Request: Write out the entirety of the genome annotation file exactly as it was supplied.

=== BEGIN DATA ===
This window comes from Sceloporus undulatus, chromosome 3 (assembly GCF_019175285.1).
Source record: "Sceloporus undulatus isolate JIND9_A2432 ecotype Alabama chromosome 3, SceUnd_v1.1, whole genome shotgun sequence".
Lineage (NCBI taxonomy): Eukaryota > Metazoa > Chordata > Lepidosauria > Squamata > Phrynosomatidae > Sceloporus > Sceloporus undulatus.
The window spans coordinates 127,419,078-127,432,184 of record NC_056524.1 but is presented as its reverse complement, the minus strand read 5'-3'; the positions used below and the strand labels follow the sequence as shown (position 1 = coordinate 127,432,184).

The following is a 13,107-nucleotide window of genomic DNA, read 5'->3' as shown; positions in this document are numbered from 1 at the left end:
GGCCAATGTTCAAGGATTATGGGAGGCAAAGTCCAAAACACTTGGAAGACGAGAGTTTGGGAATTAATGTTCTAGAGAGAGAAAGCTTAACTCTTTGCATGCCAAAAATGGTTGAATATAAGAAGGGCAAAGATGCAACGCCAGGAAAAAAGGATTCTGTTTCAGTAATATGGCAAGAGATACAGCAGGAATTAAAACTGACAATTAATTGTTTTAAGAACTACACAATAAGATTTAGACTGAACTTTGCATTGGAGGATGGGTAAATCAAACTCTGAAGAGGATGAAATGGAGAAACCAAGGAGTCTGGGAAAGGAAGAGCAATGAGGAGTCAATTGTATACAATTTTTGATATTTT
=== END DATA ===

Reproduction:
This window comes from Sceloporus undulatus, chromosome 3 (assembly GCF_019175285.1).
Source record: "Sceloporus undulatus isolate JIND9_A2432 ecotype Alabama chromosome 3, SceUnd_v1.1, whole genome shotgun sequence".
Lineage (NCBI taxonomy): Eukaryota > Metazoa > Chordata > Lepidosauria > Squamata > Phrynosomatidae > Sceloporus > Sceloporus undulatus.
The window spans coordinates 127,419,078-127,432,184 of record NC_056524.1 but is presented as its reverse complement, the minus strand read 5'-3'; the positions used below and the strand labels follow the sequence as shown (position 1 = coordinate 127,432,184).

The following is a 13,107-nucleotide window of genomic DNA, read 5'->3' as shown; positions in this document are numbered from 1 at the left end:
GGCCAATGTTCAAGGATTATGGGAGGCAAAGTCCAAAACACTTGGAAGACGAGAGTTTGGGAATTAATGTTCTAGAGAGAGAAAGCTTAACTCTTTGCATGCCAAAAATGGTTGAATATAAGAAGGGCAAAGATGCAACGCCAGGAAAAAAGGATTCTGTTTCAGTAATATGGCAAGAGATACAGCAGGAATTAAAACTGACAATTAATTGTTTTAAGAACTACACAATAAGATTTAGACTGAACTTTGCATTGGAGGATGGGTAAATCAAACTCTGAAGAGGATGAAATGGAGAAACCAAGGAGTCTGGGAAAGGAAGAGCAATGAGGAGTCAATTGTATACAATTTTTGATATTTT